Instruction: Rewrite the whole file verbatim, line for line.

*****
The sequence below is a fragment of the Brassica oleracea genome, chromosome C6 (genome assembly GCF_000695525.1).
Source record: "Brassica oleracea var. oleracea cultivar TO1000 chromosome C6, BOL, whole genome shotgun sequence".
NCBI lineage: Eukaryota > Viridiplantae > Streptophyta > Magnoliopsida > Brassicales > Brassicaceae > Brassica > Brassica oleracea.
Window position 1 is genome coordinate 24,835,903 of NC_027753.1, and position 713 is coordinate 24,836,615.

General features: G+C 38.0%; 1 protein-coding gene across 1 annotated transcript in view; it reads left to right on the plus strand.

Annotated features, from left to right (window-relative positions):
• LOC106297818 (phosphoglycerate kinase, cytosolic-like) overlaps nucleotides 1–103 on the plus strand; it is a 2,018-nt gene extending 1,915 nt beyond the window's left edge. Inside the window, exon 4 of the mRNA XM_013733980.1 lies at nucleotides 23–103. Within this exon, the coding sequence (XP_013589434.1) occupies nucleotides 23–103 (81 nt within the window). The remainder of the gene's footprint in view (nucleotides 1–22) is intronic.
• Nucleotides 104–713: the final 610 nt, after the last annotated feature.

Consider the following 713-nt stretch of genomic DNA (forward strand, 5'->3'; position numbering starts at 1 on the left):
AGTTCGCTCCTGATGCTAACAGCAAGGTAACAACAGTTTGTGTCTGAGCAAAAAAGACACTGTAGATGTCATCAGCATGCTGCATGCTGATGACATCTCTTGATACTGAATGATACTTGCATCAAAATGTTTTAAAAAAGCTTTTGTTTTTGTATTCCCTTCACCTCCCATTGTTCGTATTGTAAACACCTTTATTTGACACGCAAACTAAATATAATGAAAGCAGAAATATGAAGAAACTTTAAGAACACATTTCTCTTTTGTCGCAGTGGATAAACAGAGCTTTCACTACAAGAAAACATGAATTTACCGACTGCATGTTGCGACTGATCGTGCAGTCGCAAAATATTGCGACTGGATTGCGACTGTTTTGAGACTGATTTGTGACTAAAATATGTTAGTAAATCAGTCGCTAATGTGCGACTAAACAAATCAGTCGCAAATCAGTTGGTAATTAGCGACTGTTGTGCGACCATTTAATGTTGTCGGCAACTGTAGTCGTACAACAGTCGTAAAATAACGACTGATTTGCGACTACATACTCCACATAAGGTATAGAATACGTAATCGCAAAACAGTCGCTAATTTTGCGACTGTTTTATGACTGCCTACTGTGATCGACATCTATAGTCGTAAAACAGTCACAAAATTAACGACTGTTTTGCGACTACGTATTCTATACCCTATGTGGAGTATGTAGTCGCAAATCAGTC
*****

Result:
The sequence below is a fragment of the Brassica oleracea genome, chromosome C6 (genome assembly GCF_000695525.1).
Source record: "Brassica oleracea var. oleracea cultivar TO1000 chromosome C6, BOL, whole genome shotgun sequence".
NCBI lineage: Eukaryota > Viridiplantae > Streptophyta > Magnoliopsida > Brassicales > Brassicaceae > Brassica > Brassica oleracea.
Window position 1 is genome coordinate 24,835,903 of NC_027753.1, and position 713 is coordinate 24,836,615.

General features: G+C 38.0%; 1 protein-coding gene across 1 annotated transcript in view; it reads left to right on the plus strand.

Annotated features, from left to right (window-relative positions):
• LOC106297818 (phosphoglycerate kinase, cytosolic-like) overlaps nucleotides 1–103 on the plus strand; it is a 2,018-nt gene extending 1,915 nt beyond the window's left edge. Inside the window, exon 4 of the mRNA XM_013733980.1 lies at nucleotides 23–103. Within this exon, the coding sequence (XP_013589434.1) occupies nucleotides 23–103 (81 nt within the window). The remainder of the gene's footprint in view (nucleotides 1–22) is intronic.
• Nucleotides 104–713: the final 610 nt, after the last annotated feature.

Consider the following 713-nt stretch of genomic DNA (forward strand, 5'->3'; position numbering starts at 1 on the left):
AGTTCGCTCCTGATGCTAACAGCAAGGTAACAACAGTTTGTGTCTGAGCAAAAAAGACACTGTAGATGTCATCAGCATGCTGCATGCTGATGACATCTCTTGATACTGAATGATACTTGCATCAAAATGTTTTAAAAAAGCTTTTGTTTTTGTATTCCCTTCACCTCCCATTGTTCGTATTGTAAACACCTTTATTTGACACGCAAACTAAATATAATGAAAGCAGAAATATGAAGAAACTTTAAGAACACATTTCTCTTTTGTCGCAGTGGATAAACAGAGCTTTCACTACAAGAAAACATGAATTTACCGACTGCATGTTGCGACTGATCGTGCAGTCGCAAAATATTGCGACTGGATTGCGACTGTTTTGAGACTGATTTGTGACTAAAATATGTTAGTAAATCAGTCGCTAATGTGCGACTAAACAAATCAGTCGCAAATCAGTTGGTAATTAGCGACTGTTGTGCGACCATTTAATGTTGTCGGCAACTGTAGTCGTACAACAGTCGTAAAATAACGACTGATTTGCGACTACATACTCCACATAAGGTATAGAATACGTAATCGCAAAACAGTCGCTAATTTTGCGACTGTTTTATGACTGCCTACTGTGATCGACATCTATAGTCGTAAAACAGTCACAAAATTAACGACTGTTTTGCGACTACGTATTCTATACCCTATGTGGAGTATGTAGTCGCAAATCAGTC